In her early 30s, Ba is one of the most familiar faces to the orchestra’s audiences for having taken on so many different roles. She is often the one who introduces and interprets pieces to audiences before performances. When the orchestra was limited to online performances earlier last year, she was one of the most active in online events and classes, and even tried livestreaming.

“Audiences today are very different. They probably have heard enough of the early classical masterpieces. We want to play more works that are closer to our times, so that we can have more resonance with audiences while introducing less-heard pieces to them,” Ba said.

In the quartet, Ba and other members often rely on cellist Zhu Lin on final decisions. The Shanghai native was the first to enter the symphony orchestra in 2009, after returning with a bachelor’s and master’s degree of music at the Juilliard School and a second master’s degree majoring in orchestral study from the Manhattan School of Music.

She has won various cello competitions and performed frequently around the world, including Carnegie Hall and Lincoln Center in New York.

“Decisions?” Zhu hesitated when asked about the final decisions she made for the quartet, before laughing. “Not really, maybe like telling everyone to wear black pants today for the press conference. In terms of music, we collaborate and accommodate each other’s personality and performances.”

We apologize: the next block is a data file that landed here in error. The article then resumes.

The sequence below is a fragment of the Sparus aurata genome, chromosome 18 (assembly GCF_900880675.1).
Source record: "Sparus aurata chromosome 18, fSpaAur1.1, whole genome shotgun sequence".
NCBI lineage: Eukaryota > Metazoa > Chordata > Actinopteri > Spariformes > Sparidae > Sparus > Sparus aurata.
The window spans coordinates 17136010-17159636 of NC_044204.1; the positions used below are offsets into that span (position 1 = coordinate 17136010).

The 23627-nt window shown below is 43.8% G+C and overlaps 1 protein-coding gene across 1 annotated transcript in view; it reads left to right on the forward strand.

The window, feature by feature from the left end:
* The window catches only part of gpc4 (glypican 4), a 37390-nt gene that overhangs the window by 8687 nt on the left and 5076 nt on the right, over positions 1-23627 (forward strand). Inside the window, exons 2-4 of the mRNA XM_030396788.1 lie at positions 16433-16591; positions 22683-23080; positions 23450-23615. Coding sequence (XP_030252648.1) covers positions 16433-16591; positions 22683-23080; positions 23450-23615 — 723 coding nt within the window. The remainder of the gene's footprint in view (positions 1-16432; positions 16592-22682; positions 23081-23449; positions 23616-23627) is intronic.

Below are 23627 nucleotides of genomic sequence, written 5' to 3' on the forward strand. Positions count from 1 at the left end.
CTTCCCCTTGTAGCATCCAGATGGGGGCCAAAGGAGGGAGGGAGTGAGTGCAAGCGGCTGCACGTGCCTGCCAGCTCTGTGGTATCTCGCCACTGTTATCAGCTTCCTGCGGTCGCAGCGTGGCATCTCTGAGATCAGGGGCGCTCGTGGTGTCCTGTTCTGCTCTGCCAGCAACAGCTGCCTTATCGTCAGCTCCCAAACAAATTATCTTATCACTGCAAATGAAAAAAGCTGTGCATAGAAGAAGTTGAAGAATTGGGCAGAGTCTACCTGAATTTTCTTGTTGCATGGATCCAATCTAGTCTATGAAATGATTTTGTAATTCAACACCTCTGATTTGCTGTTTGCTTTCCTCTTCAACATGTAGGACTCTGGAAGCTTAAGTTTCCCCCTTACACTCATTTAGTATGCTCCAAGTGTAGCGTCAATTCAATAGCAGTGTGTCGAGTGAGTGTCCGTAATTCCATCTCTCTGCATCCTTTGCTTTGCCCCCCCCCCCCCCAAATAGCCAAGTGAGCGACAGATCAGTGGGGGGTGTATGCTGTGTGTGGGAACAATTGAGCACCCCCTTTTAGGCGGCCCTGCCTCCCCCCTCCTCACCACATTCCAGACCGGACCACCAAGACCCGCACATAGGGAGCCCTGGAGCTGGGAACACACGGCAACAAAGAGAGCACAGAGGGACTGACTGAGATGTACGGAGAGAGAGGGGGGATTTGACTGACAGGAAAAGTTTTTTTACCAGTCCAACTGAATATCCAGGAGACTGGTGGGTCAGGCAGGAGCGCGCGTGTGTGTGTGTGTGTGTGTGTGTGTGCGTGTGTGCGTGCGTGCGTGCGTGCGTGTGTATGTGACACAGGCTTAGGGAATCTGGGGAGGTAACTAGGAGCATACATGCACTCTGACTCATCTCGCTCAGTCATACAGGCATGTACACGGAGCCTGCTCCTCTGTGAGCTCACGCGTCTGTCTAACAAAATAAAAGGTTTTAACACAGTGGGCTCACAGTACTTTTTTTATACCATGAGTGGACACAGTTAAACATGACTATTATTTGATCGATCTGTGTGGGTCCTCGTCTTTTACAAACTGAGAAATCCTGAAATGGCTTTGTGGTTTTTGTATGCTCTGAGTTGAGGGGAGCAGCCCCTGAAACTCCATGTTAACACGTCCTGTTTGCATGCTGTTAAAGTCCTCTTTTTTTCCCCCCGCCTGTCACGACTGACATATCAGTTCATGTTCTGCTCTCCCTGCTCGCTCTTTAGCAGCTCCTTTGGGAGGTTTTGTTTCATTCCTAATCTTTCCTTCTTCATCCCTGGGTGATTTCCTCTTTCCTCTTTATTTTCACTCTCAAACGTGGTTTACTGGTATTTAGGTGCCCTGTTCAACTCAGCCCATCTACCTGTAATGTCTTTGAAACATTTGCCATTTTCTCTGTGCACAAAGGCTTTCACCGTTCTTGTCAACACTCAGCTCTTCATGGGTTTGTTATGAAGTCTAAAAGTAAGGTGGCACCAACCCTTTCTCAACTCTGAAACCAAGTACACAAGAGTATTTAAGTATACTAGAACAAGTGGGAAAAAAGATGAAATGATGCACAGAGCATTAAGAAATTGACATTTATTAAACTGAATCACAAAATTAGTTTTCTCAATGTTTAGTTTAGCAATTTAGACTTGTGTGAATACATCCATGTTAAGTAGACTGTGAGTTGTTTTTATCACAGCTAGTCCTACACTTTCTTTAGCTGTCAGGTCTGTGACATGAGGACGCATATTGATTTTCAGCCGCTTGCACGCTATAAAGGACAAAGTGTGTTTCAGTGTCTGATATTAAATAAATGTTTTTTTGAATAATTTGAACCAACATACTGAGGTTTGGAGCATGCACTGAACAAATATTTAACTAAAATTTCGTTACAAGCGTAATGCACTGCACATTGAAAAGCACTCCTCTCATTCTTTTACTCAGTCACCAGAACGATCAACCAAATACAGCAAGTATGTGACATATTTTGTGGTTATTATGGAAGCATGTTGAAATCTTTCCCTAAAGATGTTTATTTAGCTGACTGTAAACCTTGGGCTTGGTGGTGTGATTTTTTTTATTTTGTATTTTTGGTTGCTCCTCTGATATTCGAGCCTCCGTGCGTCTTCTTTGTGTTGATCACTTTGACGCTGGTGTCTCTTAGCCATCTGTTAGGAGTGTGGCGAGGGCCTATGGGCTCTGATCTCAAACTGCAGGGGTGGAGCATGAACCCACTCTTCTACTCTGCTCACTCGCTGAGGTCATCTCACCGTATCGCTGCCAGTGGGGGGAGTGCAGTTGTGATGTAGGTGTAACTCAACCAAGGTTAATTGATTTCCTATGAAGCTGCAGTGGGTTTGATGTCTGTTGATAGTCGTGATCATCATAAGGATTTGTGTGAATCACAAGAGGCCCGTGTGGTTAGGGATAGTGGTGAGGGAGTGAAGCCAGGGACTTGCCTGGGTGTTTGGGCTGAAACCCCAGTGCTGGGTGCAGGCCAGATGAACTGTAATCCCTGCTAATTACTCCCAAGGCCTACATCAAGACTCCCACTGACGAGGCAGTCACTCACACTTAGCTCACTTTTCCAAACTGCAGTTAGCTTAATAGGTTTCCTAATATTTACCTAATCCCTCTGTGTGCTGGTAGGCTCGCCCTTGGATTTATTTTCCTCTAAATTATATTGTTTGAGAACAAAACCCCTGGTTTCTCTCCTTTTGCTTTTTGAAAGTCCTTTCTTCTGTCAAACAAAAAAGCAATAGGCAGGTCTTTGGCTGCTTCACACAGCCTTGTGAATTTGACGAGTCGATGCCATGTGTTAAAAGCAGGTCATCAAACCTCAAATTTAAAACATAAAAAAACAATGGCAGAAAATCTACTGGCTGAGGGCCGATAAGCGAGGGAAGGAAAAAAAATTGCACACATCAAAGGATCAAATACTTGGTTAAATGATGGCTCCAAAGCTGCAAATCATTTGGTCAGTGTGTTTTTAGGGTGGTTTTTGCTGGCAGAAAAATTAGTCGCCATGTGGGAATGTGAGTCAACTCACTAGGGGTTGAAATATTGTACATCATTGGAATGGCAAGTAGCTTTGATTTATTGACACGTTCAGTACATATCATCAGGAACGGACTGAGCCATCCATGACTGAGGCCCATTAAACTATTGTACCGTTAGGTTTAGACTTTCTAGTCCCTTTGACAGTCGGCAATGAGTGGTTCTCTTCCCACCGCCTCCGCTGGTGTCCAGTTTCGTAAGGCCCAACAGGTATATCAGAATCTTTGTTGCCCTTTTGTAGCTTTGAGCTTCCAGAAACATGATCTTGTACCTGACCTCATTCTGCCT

The two youngest members were former classmates at Shanghai Conservatory of Music. They were both recruited by the orchestra when they were still students, in different years.

They were first spotted by the orchestra in the biennial Shanghai Isaac Stern International Violin Competition. Liu was the only Chinese competitor of the six finalists in the inaugural competition in 2016. Chen was the 4th place winner in the second competition and impressed many international judges.

“Liu is like a cat, casual most of the time with her own personality and turns into a different person when playing violin — very explosive,” said Ba, describing the young members.

“Chen is like a little squirrel, cheering us up whenever she is present. She is very diligent, always practicing, probably because she wasn’t professionally trained in music schools until she went to Shanghai Conservatory of Music.”

Yu Long, the music director of the symphony orchestra, has been promoting young musicians for years, by providing them with more opportunities to showcase their talents, such as on solo stages.

Yu, who thought of the English name for the quartet, has high hopes that they can represent the city’s musical spirit.

“A healthy art eco-system increasingly needs more young musicians to inherit and carry on the music,” Yu said.“Shanghai was where classical music started in China, where countless music talent were nurtured and given stages. The Magnolia Quartet is not only a generation of musicians in Shanghai Symphony Orchestra, but also that of Shanghai and Chinese music.

“They deserve attention and I hope they can inherit the city’s musical spirit and legacy, and one day showcase the sound of Shanghai to the world.”